Vegan runners need to eat effectively in order to excel athletically, just like non-vegan runners. Since vegans do not eat animal products, they must be sure to consume enough plant-based protein to enable muscle strength and growth. Carbohydrates are important, and luckily, plant sources of this macronutrient are plentiful. It is also important for vegan runners, whose diets are naturally low in calories, to consume plenty of healthy, plant-based fats to give them the energy they need for high quality performance.
One of the biggest critiques of veganism is that people who do not eat animal products have difficulty consuming enough protein. Fortunately for vegan runners, who need more protein to use for muscle growth and repair than sedentary vegans, there are a multitude of options for plant-based protein. Soy products such as edamame, tempeh, tofu, and miso are excellent sources of protein and can be prepared in a variety of ways to suit many palettes. Beans and nuts are also protein-packed choices. Vegan runners should note, however, that not all plant-based sources of protein contain all the amino acids they need to be complete proteins — complete proteins can be created by strategically combining certain plant-based foods, such as beans with rice.
It is essential for vegan runners to consume enough carbohydrates because carbs are responsible for providing the body the energy it needs to run. Luckily, most healthful sources of carbohydrates are plant-based and therefore vegan-friendly. Vegan runners should choose complex carbohydrates that digest slowly and provide long-lasting energy. Whole grains — whole wheat, bulgar, quinoa, etc — and vegetables are good examples of complex carbohydrates. Runners who are transitioning into a vegan lifestyle should be aware that the increase in fiber associated with a vegan diet may initially irritate the stomach until the body gets used to the change.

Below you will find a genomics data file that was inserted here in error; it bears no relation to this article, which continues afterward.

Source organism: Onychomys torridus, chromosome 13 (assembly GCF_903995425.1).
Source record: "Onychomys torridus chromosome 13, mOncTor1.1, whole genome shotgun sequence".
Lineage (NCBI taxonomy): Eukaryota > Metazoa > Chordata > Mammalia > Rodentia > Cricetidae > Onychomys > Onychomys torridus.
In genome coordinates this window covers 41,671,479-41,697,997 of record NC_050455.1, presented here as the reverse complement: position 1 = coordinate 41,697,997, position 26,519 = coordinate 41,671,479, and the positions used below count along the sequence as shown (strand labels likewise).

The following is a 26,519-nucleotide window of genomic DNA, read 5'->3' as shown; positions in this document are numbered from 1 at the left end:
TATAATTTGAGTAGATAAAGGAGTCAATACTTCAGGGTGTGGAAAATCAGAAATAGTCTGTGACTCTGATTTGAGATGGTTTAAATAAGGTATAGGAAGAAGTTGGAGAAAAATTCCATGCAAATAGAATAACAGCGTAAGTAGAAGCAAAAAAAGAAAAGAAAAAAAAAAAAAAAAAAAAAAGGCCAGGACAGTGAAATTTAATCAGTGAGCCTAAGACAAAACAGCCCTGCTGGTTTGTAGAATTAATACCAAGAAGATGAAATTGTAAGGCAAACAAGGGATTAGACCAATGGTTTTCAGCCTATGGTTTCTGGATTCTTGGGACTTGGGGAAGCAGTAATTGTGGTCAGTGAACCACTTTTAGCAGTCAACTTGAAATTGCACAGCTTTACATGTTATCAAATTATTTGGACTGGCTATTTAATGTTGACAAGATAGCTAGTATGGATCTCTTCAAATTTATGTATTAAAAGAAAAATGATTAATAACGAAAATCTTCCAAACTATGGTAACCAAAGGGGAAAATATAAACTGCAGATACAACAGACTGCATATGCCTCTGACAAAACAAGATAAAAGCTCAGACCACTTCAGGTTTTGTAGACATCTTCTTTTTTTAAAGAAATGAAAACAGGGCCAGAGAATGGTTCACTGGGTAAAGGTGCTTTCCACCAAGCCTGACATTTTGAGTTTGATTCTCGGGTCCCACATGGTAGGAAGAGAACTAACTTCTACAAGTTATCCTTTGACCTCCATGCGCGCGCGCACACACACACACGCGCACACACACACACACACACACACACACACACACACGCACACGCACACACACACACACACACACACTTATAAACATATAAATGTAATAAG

Since a plant-based diet is naturally low in fat and calories, vegan runners need to make sure they are eating enough calories to support their active lifestyles. Runners need more calories per day than sedentary people, because calories are the energy that powers exercise. Non-vegans have less difficulty keeping up calories because meat and dairy have more calories per serving than vegetables, soy, or legumes.
Vegan runners should consume heart-healthy fats from avocado, nuts, seeds, olives, and vegetable oils in order to meet their daily calorie goals. Certain nuts and seeds, such as walnuts and flax, also provide the essential omega-3 fatty acids that are needed to properly metabolize fat and proteins. Transitioning vegan runners might consider taking omega-3 supplements until they master their new lifestyles. Similarly, since vitamin B-12 can be difficult for some vegans to adequately consume, a B-12 supplement or multivitamin can also be a valuable addition to their diet.